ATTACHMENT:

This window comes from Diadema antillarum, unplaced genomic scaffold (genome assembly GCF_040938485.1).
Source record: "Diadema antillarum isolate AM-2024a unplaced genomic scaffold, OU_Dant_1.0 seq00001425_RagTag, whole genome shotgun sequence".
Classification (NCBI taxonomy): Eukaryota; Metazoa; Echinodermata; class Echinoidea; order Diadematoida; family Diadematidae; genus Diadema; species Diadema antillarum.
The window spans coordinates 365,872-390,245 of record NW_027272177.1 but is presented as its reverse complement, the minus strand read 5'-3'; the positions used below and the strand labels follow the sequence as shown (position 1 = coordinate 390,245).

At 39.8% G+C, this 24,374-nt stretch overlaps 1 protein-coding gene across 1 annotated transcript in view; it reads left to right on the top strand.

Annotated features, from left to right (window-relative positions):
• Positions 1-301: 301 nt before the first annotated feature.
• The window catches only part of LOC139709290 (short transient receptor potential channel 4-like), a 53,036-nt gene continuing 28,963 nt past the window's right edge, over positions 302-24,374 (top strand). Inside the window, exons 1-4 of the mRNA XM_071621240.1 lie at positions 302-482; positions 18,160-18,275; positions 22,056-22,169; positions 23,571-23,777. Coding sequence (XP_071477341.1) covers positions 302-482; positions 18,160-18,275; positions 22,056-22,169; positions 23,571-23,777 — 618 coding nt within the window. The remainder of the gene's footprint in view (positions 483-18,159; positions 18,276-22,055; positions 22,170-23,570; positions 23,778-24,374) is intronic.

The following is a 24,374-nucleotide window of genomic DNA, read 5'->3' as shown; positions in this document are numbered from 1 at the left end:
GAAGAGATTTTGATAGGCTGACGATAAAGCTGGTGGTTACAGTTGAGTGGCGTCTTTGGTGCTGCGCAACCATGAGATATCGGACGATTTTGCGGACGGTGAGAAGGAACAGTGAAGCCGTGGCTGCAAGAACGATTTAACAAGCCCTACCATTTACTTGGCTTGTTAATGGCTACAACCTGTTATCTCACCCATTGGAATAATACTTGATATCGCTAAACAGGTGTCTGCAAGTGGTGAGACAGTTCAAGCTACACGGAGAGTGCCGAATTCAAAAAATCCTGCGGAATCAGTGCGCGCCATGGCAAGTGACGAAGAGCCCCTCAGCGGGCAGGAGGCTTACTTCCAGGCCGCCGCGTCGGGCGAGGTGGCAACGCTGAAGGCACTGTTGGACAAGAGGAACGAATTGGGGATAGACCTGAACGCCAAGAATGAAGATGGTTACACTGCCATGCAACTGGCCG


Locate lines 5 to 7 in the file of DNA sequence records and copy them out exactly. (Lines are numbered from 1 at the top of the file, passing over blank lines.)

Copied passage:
At 39.8% G+C, this 24,374-nt stretch overlaps 1 protein-coding gene across 1 annotated transcript in view; it reads left to right on the top strand.

Annotated features, from left to right (window-relative positions):
• Positions 1-301: 301 nt before the first annotated feature.